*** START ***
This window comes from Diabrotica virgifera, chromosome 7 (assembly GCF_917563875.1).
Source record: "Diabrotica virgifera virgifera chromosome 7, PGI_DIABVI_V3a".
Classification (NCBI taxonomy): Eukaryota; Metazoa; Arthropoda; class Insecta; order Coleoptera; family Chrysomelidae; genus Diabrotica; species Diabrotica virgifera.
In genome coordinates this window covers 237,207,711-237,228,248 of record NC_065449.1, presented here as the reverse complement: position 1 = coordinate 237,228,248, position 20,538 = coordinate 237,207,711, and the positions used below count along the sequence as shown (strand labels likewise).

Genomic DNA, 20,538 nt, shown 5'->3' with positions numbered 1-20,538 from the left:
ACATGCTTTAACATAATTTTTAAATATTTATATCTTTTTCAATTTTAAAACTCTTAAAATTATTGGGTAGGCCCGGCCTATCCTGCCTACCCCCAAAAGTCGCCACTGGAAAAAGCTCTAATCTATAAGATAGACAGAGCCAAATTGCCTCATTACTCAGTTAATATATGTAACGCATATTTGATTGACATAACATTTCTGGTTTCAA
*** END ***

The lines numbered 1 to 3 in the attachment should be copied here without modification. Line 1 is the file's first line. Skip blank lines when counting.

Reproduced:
This window comes from Diabrotica virgifera, chromosome 7 (assembly GCF_917563875.1).
Source record: "Diabrotica virgifera virgifera chromosome 7, PGI_DIABVI_V3a".
Classification (NCBI taxonomy): Eukaryota; Metazoa; Arthropoda; class Insecta; order Coleoptera; family Chrysomelidae; genus Diabrotica; species Diabrotica virgifera.